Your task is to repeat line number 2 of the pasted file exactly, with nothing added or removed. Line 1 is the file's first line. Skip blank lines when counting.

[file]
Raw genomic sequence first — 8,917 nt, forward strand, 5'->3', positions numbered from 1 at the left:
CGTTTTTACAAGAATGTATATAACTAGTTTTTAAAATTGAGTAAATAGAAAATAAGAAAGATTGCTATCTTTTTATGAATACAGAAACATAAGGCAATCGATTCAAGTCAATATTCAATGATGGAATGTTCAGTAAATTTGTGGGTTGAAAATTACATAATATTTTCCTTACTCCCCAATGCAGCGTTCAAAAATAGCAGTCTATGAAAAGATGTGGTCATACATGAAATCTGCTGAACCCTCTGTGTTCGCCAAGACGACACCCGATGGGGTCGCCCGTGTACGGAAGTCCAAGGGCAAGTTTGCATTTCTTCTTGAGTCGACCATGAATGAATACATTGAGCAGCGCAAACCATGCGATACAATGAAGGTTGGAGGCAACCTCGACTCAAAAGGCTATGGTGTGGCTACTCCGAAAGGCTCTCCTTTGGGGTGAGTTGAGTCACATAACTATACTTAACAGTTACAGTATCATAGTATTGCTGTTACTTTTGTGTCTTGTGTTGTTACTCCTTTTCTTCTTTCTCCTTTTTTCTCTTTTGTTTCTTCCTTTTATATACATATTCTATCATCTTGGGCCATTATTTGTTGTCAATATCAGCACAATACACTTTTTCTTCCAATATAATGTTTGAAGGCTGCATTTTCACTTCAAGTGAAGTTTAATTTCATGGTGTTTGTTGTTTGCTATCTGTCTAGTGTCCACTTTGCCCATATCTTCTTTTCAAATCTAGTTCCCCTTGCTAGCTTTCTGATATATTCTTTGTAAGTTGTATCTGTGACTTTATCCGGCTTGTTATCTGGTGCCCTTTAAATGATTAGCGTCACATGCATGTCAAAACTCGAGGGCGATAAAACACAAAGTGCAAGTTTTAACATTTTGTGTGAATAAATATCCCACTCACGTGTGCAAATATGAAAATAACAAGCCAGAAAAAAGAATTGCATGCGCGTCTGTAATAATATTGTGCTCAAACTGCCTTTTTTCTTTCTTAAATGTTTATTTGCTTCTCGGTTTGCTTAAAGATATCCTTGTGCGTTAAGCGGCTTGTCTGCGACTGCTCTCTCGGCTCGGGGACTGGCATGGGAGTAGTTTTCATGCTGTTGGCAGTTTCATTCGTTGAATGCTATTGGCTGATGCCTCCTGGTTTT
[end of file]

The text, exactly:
CGTTTTTACAAGAATGTATATAACTAGTTTTTAAAATTGAGTAAATAGAAAATAAGAAAGATTGCTATCTTTTTATGAATACAGAAACATAAGGCAATCGATTCAAGTCAATATTCAATGATGGAATGTTCAGTAAATTTGTGGGTTGAAAATTACATAATATTTTCCTTACTCCCCAATGCAGCGTTCAAAAATAGCAGTCTATGAAAAGATGTGGTCATACATGAAATCTGCTGAACCCTCTGTGTTCGCCAAGACGACACCCGATGGGGTCGCCCGTGTACGGAAGTCCAAGGGCAAGTTTGCATTTCTTCTTGAGTCGACCATGAATGAATACATTGAGCAGCGCAAACCATGCGATACAATGAAGGTTGGAGGCAACCTCGACTCAAAAGGCTATGGTGTGGCTACTCCGAAAGGCTCTCCTTTGGGGTGAGTTGAGTCACATAACTATACTTAACAGTTACAGTATCATAGTATTGCTGTTACTTTTGTGTCTTGTGTTGTTACTCCTTTTCTTCTTTCTCCTTTTTTCTCTTTTGTTTCTTCCTTTTATATACATATTCTATCATCTTGGGCCATTATTTGTTGTCAATATCAGCACAATACACTTTTTCTTCCAATATAATGTTTGAAGGCTGCATTTTCACTTCAAGTGAAGTTTAATTTCATGGTGTTTGTTGTTTGCTATCTGTCTAGTGTCCACTTTGCCCATATCTTCTTTTCAAATCTAGTTCCCCTTGCTAGCTTTCTGATATATTCTTTGTAAGTTGTATCTGTGACTTTATCCGGCTTGTTATCTGGTGCCCTTTAAATGATTAGCGTCACATGCATGTCAAAACTCGAGGGCGATAAAACACAAAGTGCAAGTTTTAACATTTTGTGTGAATAAATATCCCACTCACGTGTGCAAATATGAAAATAACAAGCCAGAAAAAAGAATTGCATGCGCGTCTGTAATAATATTGTGCTCAAACTGCCTTTTTTCTTTCTTAAATGTTTATTTGCTTCTCGGTTTGCTTAAAGATATCCTTGTGCGTTAAGCGGCTTGTCTGCGACTGCTCTCTCGGCTCGGGGACTGGCATGGGAGTAGTTTTCATGCTGTTGGCAGTTTCATTCGTTGAATGCTATTGGCTGATGCCTCCTGGTTTT